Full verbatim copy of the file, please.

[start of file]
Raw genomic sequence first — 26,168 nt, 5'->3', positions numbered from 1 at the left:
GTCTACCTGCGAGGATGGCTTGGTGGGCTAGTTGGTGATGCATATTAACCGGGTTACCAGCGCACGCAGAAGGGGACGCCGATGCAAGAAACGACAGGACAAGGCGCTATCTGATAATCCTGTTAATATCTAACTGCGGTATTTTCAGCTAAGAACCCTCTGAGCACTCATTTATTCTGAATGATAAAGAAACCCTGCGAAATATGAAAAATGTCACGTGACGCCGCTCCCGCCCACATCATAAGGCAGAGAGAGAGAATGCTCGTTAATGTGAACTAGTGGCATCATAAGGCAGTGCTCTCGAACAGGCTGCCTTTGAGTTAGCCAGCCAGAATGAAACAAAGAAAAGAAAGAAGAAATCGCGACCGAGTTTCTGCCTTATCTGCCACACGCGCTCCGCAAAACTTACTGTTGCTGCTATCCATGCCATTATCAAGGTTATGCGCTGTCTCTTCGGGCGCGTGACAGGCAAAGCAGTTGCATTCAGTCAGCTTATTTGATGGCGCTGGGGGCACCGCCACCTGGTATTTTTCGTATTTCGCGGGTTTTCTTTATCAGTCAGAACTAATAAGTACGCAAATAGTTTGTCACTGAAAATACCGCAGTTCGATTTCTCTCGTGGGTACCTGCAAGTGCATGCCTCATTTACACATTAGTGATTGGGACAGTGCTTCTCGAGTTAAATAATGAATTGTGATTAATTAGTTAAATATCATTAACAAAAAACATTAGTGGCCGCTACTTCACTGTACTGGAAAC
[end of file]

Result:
Raw genomic sequence first — 26,168 nt, 5'->3', positions numbered from 1 at the left:
GTCTACCTGCGAGGATGGCTTGGTGGGCTAGTTGGTGATGCATATTAACCGGGTTACCAGCGCACGCAGAAGGGGACGCCGATGCAAGAAACGACAGGACAAGGCGCTATCTGATAATCCTGTTAATATCTAACTGCGGTATTTTCAGCTAAGAACCCTCTGAGCACTCATTTATTCTGAATGATAAAGAAACCCTGCGAAATATGAAAAATGTCACGTGACGCCGCTCCCGCCCACATCATAAGGCAGAGAGAGAGAATGCTCGTTAATGTGAACTAGTGGCATCATAAGGCAGTGCTCTCGAACAGGCTGCCTTTGAGTTAGCCAGCCAGAATGAAACAAAGAAAAGAAAGAAGAAATCGCGACCGAGTTTCTGCCTTATCTGCCACACGCGCTCCGCAAAACTTACTGTTGCTGCTATCCATGCCATTATCAAGGTTATGCGCTGTCTCTTCGGGCGCGTGACAGGCAAAGCAGTTGCATTCAGTCAGCTTATTTGATGGCGCTGGGGGCACCGCCACCTGGTATTTTTCGTATTTCGCGGGTTTTCTTTATCAGTCAGAACTAATAAGTACGCAAATAGTTTGTCACTGAAAATACCGCAGTTCGATTTCTCTCGTGGGTACCTGCAAGTGCATGCCTCATTTACACATTAGTGATTGGGACAGTGCTTCTCGAGTTAAATAATGAATTGTGATTAATTAGTTAAATATCATTAACAAAAAACATTAGTGGCCGCTACTTCACTGTACTGGAAAC